Since the beginning of the pandemic, Kastle has been providing weekly reports on office occupancy to provide clarity on return-to-office trends and help businesses understand shifting workplace dynamics.
Week after week, our team studies access data from roughly 2,000 buildings and over 325,000 cardholders in the ten largest markets Kastle serves. The Kastle Barometer is published weekly, summarizing the anonymized data in each market. Charted percentages reflect unique daily user entries relative to a pre-COVID baseline, averaged weekly.
As we wrap up 2023, we offer a historical perspective on the five-day weekly average contrasted with the highest and lowest occupancy day of each week. Averages tend to blur the details of the differences in each day of the week. For most of 2023, the five-day weekly average has hovered around 50% of pre-pandemic occupancy, but the high day each week has been closer to 60% and the low day around 30%.
Over the course of the year, hybrid work patterns have set in and reveal occupancy varies throughout the week with Tuesdays typically being the highest day of the week and Fridays being the lowest.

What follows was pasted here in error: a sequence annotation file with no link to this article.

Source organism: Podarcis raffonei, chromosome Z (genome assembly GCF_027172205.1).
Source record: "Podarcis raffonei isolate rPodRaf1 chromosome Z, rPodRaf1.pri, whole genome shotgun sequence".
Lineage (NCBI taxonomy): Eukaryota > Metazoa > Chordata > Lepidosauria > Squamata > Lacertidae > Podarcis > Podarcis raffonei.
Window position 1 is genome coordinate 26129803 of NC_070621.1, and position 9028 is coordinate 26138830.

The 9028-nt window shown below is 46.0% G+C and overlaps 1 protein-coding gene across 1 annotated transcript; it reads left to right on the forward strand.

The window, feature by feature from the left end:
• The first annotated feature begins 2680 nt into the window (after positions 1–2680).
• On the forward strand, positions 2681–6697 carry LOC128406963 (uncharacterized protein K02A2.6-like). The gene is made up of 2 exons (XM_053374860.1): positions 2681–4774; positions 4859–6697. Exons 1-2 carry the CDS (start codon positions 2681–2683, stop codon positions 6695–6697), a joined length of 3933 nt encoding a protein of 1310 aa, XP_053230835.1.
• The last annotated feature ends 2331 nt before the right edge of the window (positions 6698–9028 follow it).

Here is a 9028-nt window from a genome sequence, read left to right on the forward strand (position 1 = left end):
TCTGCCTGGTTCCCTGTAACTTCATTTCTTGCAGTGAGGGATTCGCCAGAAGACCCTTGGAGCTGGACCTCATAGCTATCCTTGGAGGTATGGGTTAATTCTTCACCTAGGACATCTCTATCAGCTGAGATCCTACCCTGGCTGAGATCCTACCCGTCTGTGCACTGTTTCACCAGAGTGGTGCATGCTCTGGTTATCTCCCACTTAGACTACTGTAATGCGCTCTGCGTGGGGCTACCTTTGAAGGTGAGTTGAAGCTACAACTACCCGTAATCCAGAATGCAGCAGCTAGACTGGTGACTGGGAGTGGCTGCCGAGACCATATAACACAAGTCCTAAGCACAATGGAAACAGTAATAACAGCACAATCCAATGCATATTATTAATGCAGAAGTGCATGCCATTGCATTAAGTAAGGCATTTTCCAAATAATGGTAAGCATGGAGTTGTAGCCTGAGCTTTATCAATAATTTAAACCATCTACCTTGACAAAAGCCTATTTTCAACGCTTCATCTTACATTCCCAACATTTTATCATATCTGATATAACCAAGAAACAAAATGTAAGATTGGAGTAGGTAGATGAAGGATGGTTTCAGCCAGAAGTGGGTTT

As return-to-office rates have steadily increased, the range between the high days and the low days has also expanded, which may help explain anecdotal experiences that return-to-office rates are higher than the Barometer’s weekly average.
Starting today, we will add a new dimension to the weekly Barometer report that tracks Tuesday occupancy over time in ten cities.
The Peak Day Hybrid Index will publish each week alongside the Barometer, offering a wider aperture into the full picture of workplace occupancy. With it, we hope to provide a broader understanding of office occupancy and workplace trends – and offer clues about what the future may hold.
For more than three years, Kastle has published the Barometer to arm real estate owners and occupiers, decision makers and public sector leaders with the best data to inform critical decisions during this dynamic time. The office has weathered a few years of uncertainty and tumult. Let 2024 be the year people see the immense value of offices for their employees, for their businesses, and for America’s cities.